Wednesday, June 25, 2008

All That Ends Well...

Thursday. Two rows of Hyrna Herborgar left to finish.

4:45 am: Fix cup of coffee and sit down at kitchen table. Sip coffee. Sigh with utter contentment. Pick up Hyrna and knit two stitches.

4:46 am: Hear frantic squeaking and thumping in the dining room.

4:47 am: Separate cat from adorable little bunny rabbit. Bunny hops frantically around the living room caroming off windows, furniture, and fragile pottery. Cat hops frantically in my arms.

4:48 am: Yell for spouse, who tears down stairs in the altogether. Cat and I watch spouse chase bunny around the house with a colander and cookie sheet. (Note to self: Next time, grab camera instead of cat).

5:02 am: Spouse flops colander on top of bunny, slides cookie sheet underneath bunny, and removes squeaking animal from house.

5:04: am: Release cat, bandage arm, wipe bloodstains off cat, replace shredded nightgown. Remove bunny fur from furniture and spouse. Sweep up shattered pottery.

5:30 am: Resume position at kitchen table. Pick up Hyrna. Knit three stitches.

5:32 am: Oven timer beeps. And beeps. And beeps. Oven panel flashes an F1 error code.

5:40 am: Flip off oven circuit breaker and leave message on repairman's answering machine.

5:45 am: Resume position at kitchen table. Make fresh cup of coffee. Pick up Hyrna.

6:15 am: Finish row. Turn knitting. Knit 1 stitch.

6:16 am: Aliens land in back yard.

7:00 am: Finish printing out MapQuest directions to White House and give to aliens.

7:01 am: Pick up empty bottles of Romulan Ale tossed into the pachysandra by aliens.

7:30 am: Resume position at kitchen table. Check in on Ravelry.

9:00 am: Finish replying to numerous hysterical and/or angry postings about several tempests in a molehill. Or mountains in a teapot. Either mixed metaphor is an excellent description.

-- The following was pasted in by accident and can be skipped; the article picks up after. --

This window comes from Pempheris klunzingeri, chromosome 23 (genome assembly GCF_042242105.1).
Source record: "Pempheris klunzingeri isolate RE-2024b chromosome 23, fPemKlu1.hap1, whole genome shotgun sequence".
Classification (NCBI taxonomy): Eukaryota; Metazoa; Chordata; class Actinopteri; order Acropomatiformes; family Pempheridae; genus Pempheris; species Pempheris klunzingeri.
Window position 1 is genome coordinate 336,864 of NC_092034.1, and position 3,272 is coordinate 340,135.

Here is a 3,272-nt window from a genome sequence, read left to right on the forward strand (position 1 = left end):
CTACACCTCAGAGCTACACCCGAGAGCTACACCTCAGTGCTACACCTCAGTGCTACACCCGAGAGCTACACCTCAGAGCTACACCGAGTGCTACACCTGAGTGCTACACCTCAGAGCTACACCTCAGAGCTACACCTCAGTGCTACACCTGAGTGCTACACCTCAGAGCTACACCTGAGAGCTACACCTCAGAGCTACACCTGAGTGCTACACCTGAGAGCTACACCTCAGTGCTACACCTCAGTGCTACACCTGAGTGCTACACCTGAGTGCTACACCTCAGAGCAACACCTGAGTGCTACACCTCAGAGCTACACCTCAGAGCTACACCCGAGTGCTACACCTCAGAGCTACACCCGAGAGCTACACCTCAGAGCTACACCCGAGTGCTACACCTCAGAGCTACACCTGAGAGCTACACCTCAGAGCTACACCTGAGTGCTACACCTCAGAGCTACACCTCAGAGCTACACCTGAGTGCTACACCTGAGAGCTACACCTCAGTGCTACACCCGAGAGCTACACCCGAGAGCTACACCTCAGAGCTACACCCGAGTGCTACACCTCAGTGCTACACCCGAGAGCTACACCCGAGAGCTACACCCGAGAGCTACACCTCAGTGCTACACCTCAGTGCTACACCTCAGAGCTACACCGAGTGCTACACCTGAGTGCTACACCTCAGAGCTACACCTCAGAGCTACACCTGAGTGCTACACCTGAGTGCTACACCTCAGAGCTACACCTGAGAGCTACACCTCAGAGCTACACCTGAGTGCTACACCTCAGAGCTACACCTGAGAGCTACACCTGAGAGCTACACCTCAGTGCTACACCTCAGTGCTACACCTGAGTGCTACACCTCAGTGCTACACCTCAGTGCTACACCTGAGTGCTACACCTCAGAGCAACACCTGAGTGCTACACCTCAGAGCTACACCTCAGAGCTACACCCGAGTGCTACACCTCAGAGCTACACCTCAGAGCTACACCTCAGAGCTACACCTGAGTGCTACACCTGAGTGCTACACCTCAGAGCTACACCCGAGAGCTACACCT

9:01 am: Pick up Hyrna and knit two stitches. Spouse wanders into kitchen and makes noise. Drop stitches.

10:00 am: Pick up stitches, perform successful stitch count, and knit three stitches.

10:01 am: House cleaner arrives and flips on the Vacuum Cleaner of Doom.

10:02 am: Pack up Hyrna and do actual, for-pay work.

2:35 pm: Spouse takes cat to vet for annual shots, House cleaner gives one final vrooom and exits.

2:36 pm: Resume position at kitchen table and pick up Hyrna. Finish row.

3:30 pm: Pick up crochet hook and begin binding off.

3:45 pm: Spouse returns with highly annoyed cat. Drop stitches.

4:00 pm: Fix dropped stitches. Delete hate mail from Ravelry mailbox.

4:20 pm: Flock of frolicking dragons land in front yard, torching hydrangeas.

4:22 pm: Chase dragons out of yard with fire extinguisher.

5:02 pm: Clean up dragon rubble. Replace smoke-damaged t-shirt. Notice alien ship teetering precariously in prize Japanese maple.

5:35 pm: Finish printing out directions to Kremlin because White House refused aliens entry (more than 3 ounces of shampoo in gift box). Give aliens several plastic trash bags and instructions for use.

6:45 pm: Finish Hyrna and pin out.

7:30 pm: Sit down to write blog post.